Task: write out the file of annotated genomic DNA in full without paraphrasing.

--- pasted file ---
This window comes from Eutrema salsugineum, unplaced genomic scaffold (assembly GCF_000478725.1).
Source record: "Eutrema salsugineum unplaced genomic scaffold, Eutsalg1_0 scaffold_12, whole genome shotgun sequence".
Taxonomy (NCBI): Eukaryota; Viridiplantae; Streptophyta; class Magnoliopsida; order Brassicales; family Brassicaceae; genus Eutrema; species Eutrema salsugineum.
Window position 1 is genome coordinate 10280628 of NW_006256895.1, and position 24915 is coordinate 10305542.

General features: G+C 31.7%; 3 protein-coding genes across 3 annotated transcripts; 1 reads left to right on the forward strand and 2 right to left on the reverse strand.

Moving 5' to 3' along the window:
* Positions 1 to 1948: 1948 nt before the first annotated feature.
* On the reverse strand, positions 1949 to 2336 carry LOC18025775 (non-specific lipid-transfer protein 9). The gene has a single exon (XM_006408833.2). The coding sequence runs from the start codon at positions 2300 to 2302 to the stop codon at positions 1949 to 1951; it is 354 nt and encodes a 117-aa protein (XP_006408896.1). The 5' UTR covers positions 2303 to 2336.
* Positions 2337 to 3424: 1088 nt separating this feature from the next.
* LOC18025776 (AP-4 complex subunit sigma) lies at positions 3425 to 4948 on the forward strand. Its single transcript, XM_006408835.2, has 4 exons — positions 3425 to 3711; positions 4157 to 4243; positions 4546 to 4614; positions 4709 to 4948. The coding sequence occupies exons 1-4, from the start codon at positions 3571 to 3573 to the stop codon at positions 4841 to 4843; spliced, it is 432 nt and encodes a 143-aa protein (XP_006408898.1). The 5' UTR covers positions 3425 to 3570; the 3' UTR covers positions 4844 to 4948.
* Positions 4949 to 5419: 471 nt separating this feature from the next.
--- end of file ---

This window comes from Eutrema salsugineum, unplaced genomic scaffold (assembly GCF_000478725.1).
Source record: "Eutrema salsugineum unplaced genomic scaffold, Eutsalg1_0 scaffold_12, whole genome shotgun sequence".
Taxonomy (NCBI): Eukaryota; Viridiplantae; Streptophyta; class Magnoliopsida; order Brassicales; family Brassicaceae; genus Eutrema; species Eutrema salsugineum.
Window position 1 is genome coordinate 10280628 of NW_006256895.1, and position 24915 is coordinate 10305542.

General features: G+C 31.7%; 3 protein-coding genes across 3 annotated transcripts; 1 reads left to right on the forward strand and 2 right to left on the reverse strand.

Moving 5' to 3' along the window:
* Positions 1 to 1948: 1948 nt before the first annotated feature.
* On the reverse strand, positions 1949 to 2336 carry LOC18025775 (non-specific lipid-transfer protein 9). The gene has a single exon (XM_006408833.2). The coding sequence runs from the start codon at positions 2300 to 2302 to the stop codon at positions 1949 to 1951; it is 354 nt and encodes a 117-aa protein (XP_006408896.1). The 5' UTR covers positions 2303 to 2336.
* Positions 2337 to 3424: 1088 nt separating this feature from the next.
* LOC18025776 (AP-4 complex subunit sigma) lies at positions 3425 to 4948 on the forward strand. Its single transcript, XM_006408835.2, has 4 exons — positions 3425 to 3711; positions 4157 to 4243; positions 4546 to 4614; positions 4709 to 4948. The coding sequence occupies exons 1-4, from the start codon at positions 3571 to 3573 to the stop codon at positions 4841 to 4843; spliced, it is 432 nt and encodes a 143-aa protein (XP_006408898.1). The 5' UTR covers positions 3425 to 3570; the 3' UTR covers positions 4844 to 4948.
* Positions 4949 to 5419: 471 nt separating this feature from the next.